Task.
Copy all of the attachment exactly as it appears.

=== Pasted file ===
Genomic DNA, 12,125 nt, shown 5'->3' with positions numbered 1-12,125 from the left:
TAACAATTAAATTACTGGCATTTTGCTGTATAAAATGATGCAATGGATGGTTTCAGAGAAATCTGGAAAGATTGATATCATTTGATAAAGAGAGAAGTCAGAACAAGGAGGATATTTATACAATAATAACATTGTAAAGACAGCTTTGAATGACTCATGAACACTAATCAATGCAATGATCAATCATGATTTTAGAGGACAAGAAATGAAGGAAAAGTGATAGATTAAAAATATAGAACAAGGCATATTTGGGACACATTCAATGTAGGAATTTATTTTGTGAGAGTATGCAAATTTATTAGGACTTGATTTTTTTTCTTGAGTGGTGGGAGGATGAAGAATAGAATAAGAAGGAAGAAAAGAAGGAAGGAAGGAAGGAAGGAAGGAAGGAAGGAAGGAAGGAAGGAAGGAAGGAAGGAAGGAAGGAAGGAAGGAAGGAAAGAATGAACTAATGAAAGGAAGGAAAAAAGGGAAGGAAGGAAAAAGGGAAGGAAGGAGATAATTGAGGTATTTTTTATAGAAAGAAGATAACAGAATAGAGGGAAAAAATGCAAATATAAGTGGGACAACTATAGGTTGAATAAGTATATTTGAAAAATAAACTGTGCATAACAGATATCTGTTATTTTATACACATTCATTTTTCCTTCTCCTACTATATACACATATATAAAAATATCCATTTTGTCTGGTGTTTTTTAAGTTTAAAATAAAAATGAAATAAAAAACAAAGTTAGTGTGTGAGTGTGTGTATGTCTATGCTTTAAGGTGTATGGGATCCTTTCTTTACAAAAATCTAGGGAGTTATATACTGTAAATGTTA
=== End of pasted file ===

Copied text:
Genomic DNA, 12,125 nt, shown 5'->3' with positions numbered 1-12,125 from the left:
TAACAATTAAATTACTGGCATTTTGCTGTATAAAATGATGCAATGGATGGTTTCAGAGAAATCTGGAAAGATTGATATCATTTGATAAAGAGAGAAGTCAGAACAAGGAGGATATTTATACAATAATAACATTGTAAAGACAGCTTTGAATGACTCATGAACACTAATCAATGCAATGATCAATCATGATTTTAGAGGACAAGAAATGAAGGAAAAGTGATAGATTAAAAATATAGAACAAGGCATATTTGGGACACATTCAATGTAGGAATTTATTTTGTGAGAGTATGCAAATTTATTAGGACTTGATTTTTTTTCTTGAGTGGTGGGAGGATGAAGAATAGAATAAGAAGGAAGAAAAGAAGGAAGGAAGGAAGGAAGGAAGGAAGGAAGGAAGGAAGGAAGGAAGGAAGGAAGGAAGGAAGGAAGGAAGGAAGGAAAGAATGAACTAATGAAAGGAAGGAAAAAAGGGAAGGAAGGAAAAAGGGAAGGAAGGAGATAATTGAGGTATTTTTTATAGAAAGAAGATAACAGAATAGAGGGAAAAAATGCAAATATAAGTGGGACAACTATAGGTTGAATAAGTATATTTGAAAAATAAACTGTGCATAACAGATATCTGTTATTTTATACACATTCATTTTTCCTTCTCCTACTATATACACATATATAAAAATATCCATTTTGTCTGGTGTTTTTTAAGTTTAAAATAAAAATGAAATAAAAAACAAAGTTAGTGTGTGAGTGTGTGTATGTCTATGCTTTAAGGTGTATGGGATCCTTTCTTTACAAAAATCTAGGGAGTTATATACTGTAAATGTTA